Deputy Leader Phil Hunt assesses Lords reform following this week's Commons debate, vote and non-vote
Lords reform faces a hugely uncertain future with the failure of the Coalition government to even put its timetable motion to the vote in the House of Commons last night. The humiliating climb down was a sight to behold. As the Coalition partners slugged it out over a long two day debate, it became abundantly clear that a mass of Tory MPs would not support the Bill. Equally clear during the debate, was the catastrophic failure by Nick Clegg to produce a coherent piece of legislation.
Whatever the controversies over whether the second chamber should be 80% or 100% elected, once only terms of 15 years or the place of bishops, the focus of most MPs was on the powers of an elected Lords. And the lack of any convincing argument from Ministers as to how legislative gridlock was to be avoided between two elected chambers was rapidly exposed.
Potentially, the House of Lords has a lot of muscle. The pre-legislative scrutiny undertaken by the Joint Select Committee it reported back: “if the Lords chose to use its powers, it would be one of the most powerful second chambers in the world”. Yet it hasn’t done this for many years, precisely because its current members know they lack democratic legitimacy. Conventions have developed to help Peers exercise a voluntary constraint. An all or mostly elected chamber will give short shrift to that.
One of the more fanciable claims made by the government about its Lords Reform Bill was that Mr Clegg had dealt with the fear of many MPs that Commons primacy would be challenged by an elected second chamber. In fact, all the Bill does is to say that the Parliament Acts will apply. Without the conventions however, there will be little to hold back a confident and assertive House.
Indeed, under what is currently proposed, an elected Lords could reject all legislation, thereby forcing an extensive use of the Parliament Acts and delaying Bills by a minimum of 13 months but probably longer. It could also make extensive changes to legislation and refuse to back down at the ‘ping-pong’ stage, forcing the Commons to concede on major changes. And it could even veto all secondary legislation. Over a thousand pieces of such statutory instruments go through each year, and these are not covered by the Parliament Acts.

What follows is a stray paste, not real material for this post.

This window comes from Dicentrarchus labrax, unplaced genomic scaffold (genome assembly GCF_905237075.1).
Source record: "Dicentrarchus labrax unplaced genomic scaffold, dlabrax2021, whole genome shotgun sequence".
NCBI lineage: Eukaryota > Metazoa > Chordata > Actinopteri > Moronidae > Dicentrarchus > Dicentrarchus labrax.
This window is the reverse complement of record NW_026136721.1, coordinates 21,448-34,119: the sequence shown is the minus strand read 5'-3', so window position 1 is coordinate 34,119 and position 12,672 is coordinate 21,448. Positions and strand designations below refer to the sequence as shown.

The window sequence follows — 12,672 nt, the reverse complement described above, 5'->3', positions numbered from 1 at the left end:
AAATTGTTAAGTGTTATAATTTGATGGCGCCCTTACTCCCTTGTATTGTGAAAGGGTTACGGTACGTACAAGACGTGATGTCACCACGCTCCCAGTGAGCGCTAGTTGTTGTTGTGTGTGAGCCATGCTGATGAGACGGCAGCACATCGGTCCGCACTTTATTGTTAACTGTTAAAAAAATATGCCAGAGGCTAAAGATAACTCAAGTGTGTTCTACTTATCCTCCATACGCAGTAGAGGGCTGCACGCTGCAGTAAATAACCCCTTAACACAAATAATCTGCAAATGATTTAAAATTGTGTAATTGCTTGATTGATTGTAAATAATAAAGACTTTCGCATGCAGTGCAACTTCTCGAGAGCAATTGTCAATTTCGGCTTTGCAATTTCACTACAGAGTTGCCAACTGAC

Alongside all of this, there are potential issues with the government’s proposal for new Lords to be elected under a system of proportional representation. Those who arrive at Parliament by this route may well start to claim greater legitimacy since the argument will run that the second chamber more nearly matches the votes of the public at general elections.
None of this is to argue against an elected second chamber. Far from it. But it does show how flawed the current proposals are.
As the dust settles this morning, Ministers seem to be promising another Programme Motion come the autumn. They are clearly hoping to buy time to persuade Tory MPs to let a Bill through that they have no belief in. Few Westminster watchers, would bet on the government achieving this. Few, too, would conclude that the Coalition is in anything but a sickly condition, having bizarrely chosen to prioritise Lords reform over the many more pressing issues concerning our country at this time.
Lord Phil Hunt of Kings Heath is Labour's Deputy Leader in the House of Lords
This article was first published at www.labour-uncut.co.uk